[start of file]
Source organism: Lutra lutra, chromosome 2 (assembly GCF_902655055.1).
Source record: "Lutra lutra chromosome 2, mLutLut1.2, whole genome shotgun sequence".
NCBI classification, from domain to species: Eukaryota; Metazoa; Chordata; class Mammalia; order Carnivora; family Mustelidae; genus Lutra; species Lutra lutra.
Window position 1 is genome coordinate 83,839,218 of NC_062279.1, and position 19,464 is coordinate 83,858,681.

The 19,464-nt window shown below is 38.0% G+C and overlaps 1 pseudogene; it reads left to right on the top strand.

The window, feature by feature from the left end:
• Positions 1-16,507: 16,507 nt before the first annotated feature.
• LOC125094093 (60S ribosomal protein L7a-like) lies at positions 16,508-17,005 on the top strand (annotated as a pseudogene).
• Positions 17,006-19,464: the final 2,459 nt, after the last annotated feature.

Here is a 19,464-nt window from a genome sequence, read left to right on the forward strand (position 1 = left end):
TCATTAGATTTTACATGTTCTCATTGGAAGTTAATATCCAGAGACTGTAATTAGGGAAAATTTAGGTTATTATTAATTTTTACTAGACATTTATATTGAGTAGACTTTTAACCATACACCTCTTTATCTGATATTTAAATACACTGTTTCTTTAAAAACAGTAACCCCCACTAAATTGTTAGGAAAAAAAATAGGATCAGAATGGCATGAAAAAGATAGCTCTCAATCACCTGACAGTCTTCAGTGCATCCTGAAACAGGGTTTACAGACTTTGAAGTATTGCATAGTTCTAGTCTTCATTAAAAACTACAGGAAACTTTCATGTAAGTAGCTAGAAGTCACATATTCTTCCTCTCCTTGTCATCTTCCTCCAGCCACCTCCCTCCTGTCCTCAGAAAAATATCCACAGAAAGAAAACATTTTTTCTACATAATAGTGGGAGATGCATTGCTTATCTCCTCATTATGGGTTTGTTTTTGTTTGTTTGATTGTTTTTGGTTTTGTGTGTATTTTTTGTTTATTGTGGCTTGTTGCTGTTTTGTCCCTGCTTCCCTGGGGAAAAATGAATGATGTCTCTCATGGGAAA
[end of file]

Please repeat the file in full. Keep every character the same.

Source organism: Lutra lutra, chromosome 2 (assembly GCF_902655055.1).
Source record: "Lutra lutra chromosome 2, mLutLut1.2, whole genome shotgun sequence".
NCBI classification, from domain to species: Eukaryota; Metazoa; Chordata; class Mammalia; order Carnivora; family Mustelidae; genus Lutra; species Lutra lutra.
Window position 1 is genome coordinate 83,839,218 of NC_062279.1, and position 19,464 is coordinate 83,858,681.

The 19,464-nt window shown below is 38.0% G+C and overlaps 1 pseudogene; it reads left to right on the top strand.

The window, feature by feature from the left end:
• Positions 1-16,507: 16,507 nt before the first annotated feature.
• LOC125094093 (60S ribosomal protein L7a-like) lies at positions 16,508-17,005 on the top strand (annotated as a pseudogene).
• Positions 17,006-19,464: the final 2,459 nt, after the last annotated feature.

Here is a 19,464-nt window from a genome sequence, read left to right on the forward strand (position 1 = left end):
TCATTAGATTTTACATGTTCTCATTGGAAGTTAATATCCAGAGACTGTAATTAGGGAAAATTTAGGTTATTATTAATTTTTACTAGACATTTATATTGAGTAGACTTTTAACCATACACCTCTTTATCTGATATTTAAATACACTGTTTCTTTAAAAACAGTAACCCCCACTAAATTGTTAGGAAAAAAAATAGGATCAGAATGGCATGAAAAAGATAGCTCTCAATCACCTGACAGTCTTCAGTGCATCCTGAAACAGGGTTTACAGACTTTGAAGTATTGCATAGTTCTAGTCTTCATTAAAAACTACAGGAAACTTTCATGTAAGTAGCTAGAAGTCACATATTCTTCCTCTCCTTGTCATCTTCCTCCAGCCACCTCCCTCCTGTCCTCAGAAAAATATCCACAGAAAGAAAACATTTTTTCTACATAATAGTGGGAGATGCATTGCTTATCTCCTCATTATGGGTTTGTTTTTGTTTGTTTGATTGTTTTTGGTTTTGTGTGTATTTTTTGTTTATTGTGGCTTGTTGCTGTTTTGTCCCTGCTTCCCTGGGGAAAAATGAATGATGTCTCTCATGGGAAA